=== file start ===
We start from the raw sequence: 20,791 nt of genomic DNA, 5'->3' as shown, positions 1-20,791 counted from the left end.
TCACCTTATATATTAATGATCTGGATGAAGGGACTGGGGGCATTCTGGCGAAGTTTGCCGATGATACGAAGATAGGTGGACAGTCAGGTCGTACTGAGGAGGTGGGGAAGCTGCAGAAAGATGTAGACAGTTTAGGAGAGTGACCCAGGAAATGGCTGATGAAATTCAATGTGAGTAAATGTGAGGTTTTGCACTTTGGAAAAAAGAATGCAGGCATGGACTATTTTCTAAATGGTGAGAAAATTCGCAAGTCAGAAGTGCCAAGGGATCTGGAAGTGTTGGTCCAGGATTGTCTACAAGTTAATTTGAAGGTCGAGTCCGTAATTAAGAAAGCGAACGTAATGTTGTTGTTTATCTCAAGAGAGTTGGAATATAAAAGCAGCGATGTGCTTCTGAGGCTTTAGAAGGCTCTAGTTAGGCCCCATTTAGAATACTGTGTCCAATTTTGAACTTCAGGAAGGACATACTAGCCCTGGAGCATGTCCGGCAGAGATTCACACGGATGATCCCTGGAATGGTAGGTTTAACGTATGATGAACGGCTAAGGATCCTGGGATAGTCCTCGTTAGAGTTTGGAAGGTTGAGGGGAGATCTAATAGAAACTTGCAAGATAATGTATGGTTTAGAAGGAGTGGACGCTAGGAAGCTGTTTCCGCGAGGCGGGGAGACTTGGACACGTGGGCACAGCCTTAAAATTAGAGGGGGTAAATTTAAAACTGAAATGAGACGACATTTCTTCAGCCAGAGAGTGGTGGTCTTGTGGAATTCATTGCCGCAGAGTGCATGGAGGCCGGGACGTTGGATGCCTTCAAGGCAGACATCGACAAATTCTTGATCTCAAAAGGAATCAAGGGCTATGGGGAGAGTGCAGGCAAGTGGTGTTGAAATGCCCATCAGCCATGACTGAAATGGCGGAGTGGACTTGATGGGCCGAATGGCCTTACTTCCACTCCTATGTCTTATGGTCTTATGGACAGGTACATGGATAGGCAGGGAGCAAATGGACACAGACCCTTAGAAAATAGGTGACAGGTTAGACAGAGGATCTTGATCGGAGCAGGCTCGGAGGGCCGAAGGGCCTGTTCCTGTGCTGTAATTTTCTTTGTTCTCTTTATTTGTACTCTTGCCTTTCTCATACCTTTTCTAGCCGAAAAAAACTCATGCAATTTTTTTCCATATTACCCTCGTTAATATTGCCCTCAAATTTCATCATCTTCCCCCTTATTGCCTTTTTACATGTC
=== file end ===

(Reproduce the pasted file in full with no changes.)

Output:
We start from the raw sequence: 20,791 nt of genomic DNA, 5'->3' as shown, positions 1-20,791 counted from the left end.
TCACCTTATATATTAATGATCTGGATGAAGGGACTGGGGGCATTCTGGCGAAGTTTGCCGATGATACGAAGATAGGTGGACAGTCAGGTCGTACTGAGGAGGTGGGGAAGCTGCAGAAAGATGTAGACAGTTTAGGAGAGTGACCCAGGAAATGGCTGATGAAATTCAATGTGAGTAAATGTGAGGTTTTGCACTTTGGAAAAAAGAATGCAGGCATGGACTATTTTCTAAATGGTGAGAAAATTCGCAAGTCAGAAGTGCCAAGGGATCTGGAAGTGTTGGTCCAGGATTGTCTACAAGTTAATTTGAAGGTCGAGTCCGTAATTAAGAAAGCGAACGTAATGTTGTTGTTTATCTCAAGAGAGTTGGAATATAAAAGCAGCGATGTGCTTCTGAGGCTTTAGAAGGCTCTAGTTAGGCCCCATTTAGAATACTGTGTCCAATTTTGAACTTCAGGAAGGACATACTAGCCCTGGAGCATGTCCGGCAGAGATTCACACGGATGATCCCTGGAATGGTAGGTTTAACGTATGATGAACGGCTAAGGATCCTGGGATAGTCCTCGTTAGAGTTTGGAAGGTTGAGGGGAGATCTAATAGAAACTTGCAAGATAATGTATGGTTTAGAAGGAGTGGACGCTAGGAAGCTGTTTCCGCGAGGCGGGGAGACTTGGACACGTGGGCACAGCCTTAAAATTAGAGGGGGTAAATTTAAAACTGAAATGAGACGACATTTCTTCAGCCAGAGAGTGGTGGTCTTGTGGAATTCATTGCCGCAGAGTGCATGGAGGCCGGGACGTTGGATGCCTTCAAGGCAGACATCGACAAATTCTTGATCTCAAAAGGAATCAAGGGCTATGGGGAGAGTGCAGGCAAGTGGTGTTGAAATGCCCATCAGCCATGACTGAAATGGCGGAGTGGACTTGATGGGCCGAATGGCCTTACTTCCACTCCTATGTCTTATGGTCTTATGGACAGGTACATGGATAGGCAGGGAGCAAATGGACACAGACCCTTAGAAAATAGGTGACAGGTTAGACAGAGGATCTTGATCGGAGCAGGCTCGGAGGGCCGAAGGGCCTGTTCCTGTGCTGTAATTTTCTTTGTTCTCTTTATTTGTACTCTTGCCTTTCTCATACCTTTTCTAGCCGAAAAAAACTCATGCAATTTTTTTCCATATTACCCTCGTTAATATTGCCCTCAAATTTCATCATCTTCCCCCTTATTGCCTTTTTACATGTC